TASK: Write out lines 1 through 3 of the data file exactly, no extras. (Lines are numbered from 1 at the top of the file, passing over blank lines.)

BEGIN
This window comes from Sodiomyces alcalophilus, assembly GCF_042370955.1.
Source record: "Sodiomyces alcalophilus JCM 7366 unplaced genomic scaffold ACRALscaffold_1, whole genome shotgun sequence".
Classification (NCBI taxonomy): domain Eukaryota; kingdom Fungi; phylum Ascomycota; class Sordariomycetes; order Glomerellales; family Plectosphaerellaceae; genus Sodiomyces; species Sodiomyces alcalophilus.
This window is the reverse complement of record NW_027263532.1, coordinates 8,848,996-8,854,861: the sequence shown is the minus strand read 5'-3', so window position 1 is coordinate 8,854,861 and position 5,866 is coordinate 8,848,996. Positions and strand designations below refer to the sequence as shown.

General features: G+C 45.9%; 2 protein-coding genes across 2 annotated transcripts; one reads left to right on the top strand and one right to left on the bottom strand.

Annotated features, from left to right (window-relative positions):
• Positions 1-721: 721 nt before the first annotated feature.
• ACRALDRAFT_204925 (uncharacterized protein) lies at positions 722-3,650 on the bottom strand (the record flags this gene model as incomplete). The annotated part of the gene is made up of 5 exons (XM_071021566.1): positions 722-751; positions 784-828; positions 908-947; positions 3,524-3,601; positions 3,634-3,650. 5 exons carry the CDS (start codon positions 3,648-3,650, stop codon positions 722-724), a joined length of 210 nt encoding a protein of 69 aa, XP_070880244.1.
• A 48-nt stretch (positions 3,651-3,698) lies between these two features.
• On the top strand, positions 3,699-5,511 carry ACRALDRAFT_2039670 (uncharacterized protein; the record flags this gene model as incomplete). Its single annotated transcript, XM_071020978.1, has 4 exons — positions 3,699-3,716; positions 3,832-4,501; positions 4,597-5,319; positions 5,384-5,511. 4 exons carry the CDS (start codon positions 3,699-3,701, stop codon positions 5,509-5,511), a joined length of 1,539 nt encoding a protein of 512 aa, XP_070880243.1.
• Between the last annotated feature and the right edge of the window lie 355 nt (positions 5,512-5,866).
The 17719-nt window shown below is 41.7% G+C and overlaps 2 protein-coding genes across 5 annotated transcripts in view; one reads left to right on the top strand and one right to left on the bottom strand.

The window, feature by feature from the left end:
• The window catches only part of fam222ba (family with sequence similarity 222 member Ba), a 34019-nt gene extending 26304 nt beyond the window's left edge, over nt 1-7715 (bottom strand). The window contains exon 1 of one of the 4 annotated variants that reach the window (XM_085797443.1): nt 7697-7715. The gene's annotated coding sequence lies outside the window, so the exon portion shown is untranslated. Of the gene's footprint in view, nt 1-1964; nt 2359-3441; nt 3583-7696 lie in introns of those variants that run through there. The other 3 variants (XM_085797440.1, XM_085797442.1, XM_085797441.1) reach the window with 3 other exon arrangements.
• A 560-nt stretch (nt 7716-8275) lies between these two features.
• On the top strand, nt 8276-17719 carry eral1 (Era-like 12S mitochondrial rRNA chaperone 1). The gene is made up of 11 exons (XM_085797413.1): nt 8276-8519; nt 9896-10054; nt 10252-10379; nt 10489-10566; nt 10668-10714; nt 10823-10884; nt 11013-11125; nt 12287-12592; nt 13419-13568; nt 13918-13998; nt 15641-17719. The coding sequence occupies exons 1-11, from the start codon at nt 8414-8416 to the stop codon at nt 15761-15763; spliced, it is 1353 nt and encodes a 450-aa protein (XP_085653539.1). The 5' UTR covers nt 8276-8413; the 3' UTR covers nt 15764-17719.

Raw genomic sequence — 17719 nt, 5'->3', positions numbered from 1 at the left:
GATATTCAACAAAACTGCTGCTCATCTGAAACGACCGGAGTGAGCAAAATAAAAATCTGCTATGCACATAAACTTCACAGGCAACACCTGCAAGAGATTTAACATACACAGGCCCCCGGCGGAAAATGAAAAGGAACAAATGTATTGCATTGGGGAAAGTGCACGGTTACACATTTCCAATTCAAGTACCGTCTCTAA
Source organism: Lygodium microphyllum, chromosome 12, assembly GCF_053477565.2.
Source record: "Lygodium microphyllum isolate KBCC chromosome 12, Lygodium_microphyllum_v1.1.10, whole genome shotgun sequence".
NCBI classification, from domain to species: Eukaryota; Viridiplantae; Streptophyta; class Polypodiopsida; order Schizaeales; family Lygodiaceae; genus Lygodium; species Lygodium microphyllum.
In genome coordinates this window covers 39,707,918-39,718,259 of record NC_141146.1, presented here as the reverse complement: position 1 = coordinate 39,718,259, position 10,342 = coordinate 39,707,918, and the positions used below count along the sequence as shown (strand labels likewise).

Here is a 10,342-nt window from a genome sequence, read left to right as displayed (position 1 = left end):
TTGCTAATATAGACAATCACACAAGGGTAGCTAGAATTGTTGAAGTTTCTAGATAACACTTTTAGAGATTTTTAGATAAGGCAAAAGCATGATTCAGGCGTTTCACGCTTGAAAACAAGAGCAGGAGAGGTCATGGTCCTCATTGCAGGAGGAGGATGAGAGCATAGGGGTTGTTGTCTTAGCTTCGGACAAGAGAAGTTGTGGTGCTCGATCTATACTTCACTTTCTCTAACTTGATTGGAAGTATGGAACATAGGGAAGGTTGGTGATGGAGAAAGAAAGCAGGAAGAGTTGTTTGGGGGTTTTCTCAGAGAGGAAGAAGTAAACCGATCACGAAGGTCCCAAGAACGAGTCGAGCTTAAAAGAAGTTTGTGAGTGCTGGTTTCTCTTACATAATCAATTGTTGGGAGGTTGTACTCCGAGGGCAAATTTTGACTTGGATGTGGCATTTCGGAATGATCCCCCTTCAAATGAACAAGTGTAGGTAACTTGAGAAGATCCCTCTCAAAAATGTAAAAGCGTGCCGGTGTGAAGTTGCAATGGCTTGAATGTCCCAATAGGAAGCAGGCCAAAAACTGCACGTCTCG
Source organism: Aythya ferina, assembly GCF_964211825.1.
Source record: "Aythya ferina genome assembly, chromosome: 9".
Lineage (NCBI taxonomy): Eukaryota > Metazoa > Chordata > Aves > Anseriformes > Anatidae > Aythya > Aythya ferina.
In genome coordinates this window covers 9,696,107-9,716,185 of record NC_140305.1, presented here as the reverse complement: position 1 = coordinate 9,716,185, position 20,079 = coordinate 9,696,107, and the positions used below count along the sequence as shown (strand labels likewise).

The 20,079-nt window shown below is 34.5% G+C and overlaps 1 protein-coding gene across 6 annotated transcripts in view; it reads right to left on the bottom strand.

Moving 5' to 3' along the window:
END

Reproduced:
This window comes from Sodiomyces alcalophilus, assembly GCF_042370955.1.
Source record: "Sodiomyces alcalophilus JCM 7366 unplaced genomic scaffold ACRALscaffold_1, whole genome shotgun sequence".
Classification (NCBI taxonomy): domain Eukaryota; kingdom Fungi; phylum Ascomycota; class Sordariomycetes; order Glomerellales; family Plectosphaerellaceae; genus Sodiomyces; species Sodiomyces alcalophilus.